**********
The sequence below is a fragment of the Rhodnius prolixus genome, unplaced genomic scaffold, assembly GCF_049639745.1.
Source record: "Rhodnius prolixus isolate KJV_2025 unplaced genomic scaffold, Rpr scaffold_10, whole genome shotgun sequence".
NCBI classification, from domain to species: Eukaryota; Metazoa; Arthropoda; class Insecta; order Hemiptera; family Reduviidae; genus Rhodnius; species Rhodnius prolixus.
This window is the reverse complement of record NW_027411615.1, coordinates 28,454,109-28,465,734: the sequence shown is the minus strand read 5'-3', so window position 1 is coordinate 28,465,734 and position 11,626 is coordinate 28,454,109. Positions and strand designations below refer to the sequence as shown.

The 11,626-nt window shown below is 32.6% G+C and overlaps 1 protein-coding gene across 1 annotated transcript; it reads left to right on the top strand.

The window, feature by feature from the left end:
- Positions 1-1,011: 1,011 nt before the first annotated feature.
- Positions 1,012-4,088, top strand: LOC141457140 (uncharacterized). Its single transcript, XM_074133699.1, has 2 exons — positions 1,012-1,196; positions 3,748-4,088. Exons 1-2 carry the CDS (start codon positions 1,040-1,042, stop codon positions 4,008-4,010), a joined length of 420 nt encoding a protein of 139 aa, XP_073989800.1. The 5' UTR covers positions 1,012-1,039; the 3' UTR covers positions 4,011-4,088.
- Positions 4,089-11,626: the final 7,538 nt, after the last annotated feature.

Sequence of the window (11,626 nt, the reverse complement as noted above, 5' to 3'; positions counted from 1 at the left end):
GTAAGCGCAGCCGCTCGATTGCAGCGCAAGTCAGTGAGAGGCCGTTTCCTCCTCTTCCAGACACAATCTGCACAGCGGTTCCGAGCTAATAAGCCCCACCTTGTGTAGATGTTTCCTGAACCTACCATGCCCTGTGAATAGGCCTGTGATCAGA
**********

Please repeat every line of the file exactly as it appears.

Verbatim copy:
The sequence below is a fragment of the Rhodnius prolixus genome, unplaced genomic scaffold, assembly GCF_049639745.1.
Source record: "Rhodnius prolixus isolate KJV_2025 unplaced genomic scaffold, Rpr scaffold_10, whole genome shotgun sequence".
NCBI classification, from domain to species: Eukaryota; Metazoa; Arthropoda; class Insecta; order Hemiptera; family Reduviidae; genus Rhodnius; species Rhodnius prolixus.
This window is the reverse complement of record NW_027411615.1, coordinates 28,454,109-28,465,734: the sequence shown is the minus strand read 5'-3', so window position 1 is coordinate 28,465,734 and position 11,626 is coordinate 28,454,109. Positions and strand designations below refer to the sequence as shown.

The 11,626-nt window shown below is 32.6% G+C and overlaps 1 protein-coding gene across 1 annotated transcript; it reads left to right on the top strand.

The window, feature by feature from the left end:
- Positions 1-1,011: 1,011 nt before the first annotated feature.
- Positions 1,012-4,088, top strand: LOC141457140 (uncharacterized). Its single transcript, XM_074133699.1, has 2 exons — positions 1,012-1,196; positions 3,748-4,088. Exons 1-2 carry the CDS (start codon positions 1,040-1,042, stop codon positions 4,008-4,010), a joined length of 420 nt encoding a protein of 139 aa, XP_073989800.1. The 5' UTR covers positions 1,012-1,039; the 3' UTR covers positions 4,011-4,088.
- Positions 4,089-11,626: the final 7,538 nt, after the last annotated feature.

Sequence of the window (11,626 nt, the reverse complement as noted above, 5' to 3'; positions counted from 1 at the left end):
GTAAGCGCAGCCGCTCGATTGCAGCGCAAGTCAGTGAGAGGCCGTTTCCTCCTCTTCCAGACACAATCTGCACAGCGGTTCCGAGCTAATAAGCCCCACCTTGTGTAGATGTTTCCTGAACCTACCATGCCCTGTGAATAGGCCTGTGATCAGA